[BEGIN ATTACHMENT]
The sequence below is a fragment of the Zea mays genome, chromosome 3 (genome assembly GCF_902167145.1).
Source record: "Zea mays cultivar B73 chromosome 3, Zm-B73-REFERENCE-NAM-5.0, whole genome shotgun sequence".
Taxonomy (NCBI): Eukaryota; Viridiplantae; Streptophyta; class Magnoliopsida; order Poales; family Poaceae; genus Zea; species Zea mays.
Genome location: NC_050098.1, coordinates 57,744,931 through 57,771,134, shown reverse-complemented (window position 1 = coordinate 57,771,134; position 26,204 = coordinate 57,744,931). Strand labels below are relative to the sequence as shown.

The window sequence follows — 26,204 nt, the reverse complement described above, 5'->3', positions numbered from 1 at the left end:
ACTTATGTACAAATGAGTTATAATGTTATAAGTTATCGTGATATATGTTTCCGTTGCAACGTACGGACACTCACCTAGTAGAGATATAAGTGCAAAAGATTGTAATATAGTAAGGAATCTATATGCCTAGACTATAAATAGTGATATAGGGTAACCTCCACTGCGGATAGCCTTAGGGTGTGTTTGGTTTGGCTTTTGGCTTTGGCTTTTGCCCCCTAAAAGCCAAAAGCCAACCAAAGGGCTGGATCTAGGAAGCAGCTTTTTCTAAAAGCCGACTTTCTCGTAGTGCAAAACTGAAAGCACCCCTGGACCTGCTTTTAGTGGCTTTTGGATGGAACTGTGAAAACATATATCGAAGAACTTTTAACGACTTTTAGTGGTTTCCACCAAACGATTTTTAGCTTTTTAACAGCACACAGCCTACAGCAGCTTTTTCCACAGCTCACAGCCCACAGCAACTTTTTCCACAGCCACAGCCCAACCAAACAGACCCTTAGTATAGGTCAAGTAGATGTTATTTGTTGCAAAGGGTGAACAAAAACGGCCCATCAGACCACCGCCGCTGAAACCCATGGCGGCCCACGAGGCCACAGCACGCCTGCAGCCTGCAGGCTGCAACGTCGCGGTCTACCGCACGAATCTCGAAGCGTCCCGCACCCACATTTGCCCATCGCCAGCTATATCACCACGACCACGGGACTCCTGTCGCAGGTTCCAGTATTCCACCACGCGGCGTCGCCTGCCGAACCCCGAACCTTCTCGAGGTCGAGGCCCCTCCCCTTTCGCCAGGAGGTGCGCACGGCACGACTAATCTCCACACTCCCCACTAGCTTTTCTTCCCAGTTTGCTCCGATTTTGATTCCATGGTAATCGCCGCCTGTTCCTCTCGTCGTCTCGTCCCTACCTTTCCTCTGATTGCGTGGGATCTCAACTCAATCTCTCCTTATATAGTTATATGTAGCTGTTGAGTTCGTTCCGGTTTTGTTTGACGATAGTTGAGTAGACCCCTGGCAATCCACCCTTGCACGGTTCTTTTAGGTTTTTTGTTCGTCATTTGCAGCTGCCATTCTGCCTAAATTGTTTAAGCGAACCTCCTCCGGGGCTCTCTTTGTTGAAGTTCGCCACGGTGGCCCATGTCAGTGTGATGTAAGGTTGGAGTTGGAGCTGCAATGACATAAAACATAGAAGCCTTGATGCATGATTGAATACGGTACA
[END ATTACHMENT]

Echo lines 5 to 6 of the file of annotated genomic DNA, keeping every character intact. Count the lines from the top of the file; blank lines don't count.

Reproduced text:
The window sequence follows — 26,204 nt, the reverse complement described above, 5'->3', positions numbered from 1 at the left end:
ACTTATGTACAAATGAGTTATAATGTTATAAGTTATCGTGATATATGTTTCCGTTGCAACGTACGGACACTCACCTAGTAGAGATATAAGTGCAAAAGATTGTAATATAGTAAGGAATCTATATGCCTAGACTATAAATAGTGATATAGGGTAACCTCCACTGCGGATAGCCTTAGGGTGTGTTTGGTTTGGCTTTTGGCTTTGGCTTTTGCCCCCTAAAAGCCAAAAGCCAACCAAAGGGCTGGATCTAGGAAGCAGCTTTTTCTAAAAGCCGACTTTCTCGTAGTGCAAAACTGAAAGCACCCCTGGACCTGCTTTTAGTGGCTTTTGGATGGAACTGTGAAAACATATATCGAAGAACTTTTAACGACTTTTAGTGGTTTCCACCAAACGATTTTTAGCTTTTTAACAGCACACAGCCTACAGCAGCTTTTTCCACAGCTCACAGCCCACAGCAACTTTTTCCACAGCCACAGCCCAACCAAACAGACCCTTAGTATAGGTCAAGTAGATGTTATTTGTTGCAAAGGGTGAACAAAAACGGCCCATCAGACCACCGCCGCTGAAACCCATGGCGGCCCACGAGGCCACAGCACGCCTGCAGCCTGCAGGCTGCAACGTCGCGGTCTACCGCACGAATCTCGAAGCGTCCCGCACCCACATTTGCCCATCGCCAGCTATATCACCACGACCACGGGACTCCTGTCGCAGGTTCCAGTATTCCACCACGCGGCGTCGCCTGCCGAACCCCGAACCTTCTCGAGGTCGAGGCCCCTCCCCTTTCGCCAGGAGGTGCGCACGGCACGACTAATCTCCACACTCCCCACTAGCTTTTCTTCCCAGTTTGCTCCGATTTTGATTCCATGGTAATCGCCGCCTGTTCCTCTCGTCGTCTCGTCCCTACCTTTCCTCTGATTGCGTGGGATCTCAACTCAATCTCTCCTTATATAGTTATATGTAGCTGTTGAGTTCGTTCCGGTTTTGTTTGACGATAGTTGAGTAGACCCCTGGCAATCCACCCTTGCACGGTTCTTTTAGGTTTTTTGTTCGTCATTTGCAGCTGCCATTCTGCCTAAATTGTTTAAGCGAACCTCCTCCGGGGCTCTCTTTGTTGAAGTTCGCCACGGTGGCCCATGTCAGTGTGATGTAAGGTTGGAGTTGGAGCTGCAATGACATAAAACATAGAAGCCTTGATGCATGATTGAATACGGTACA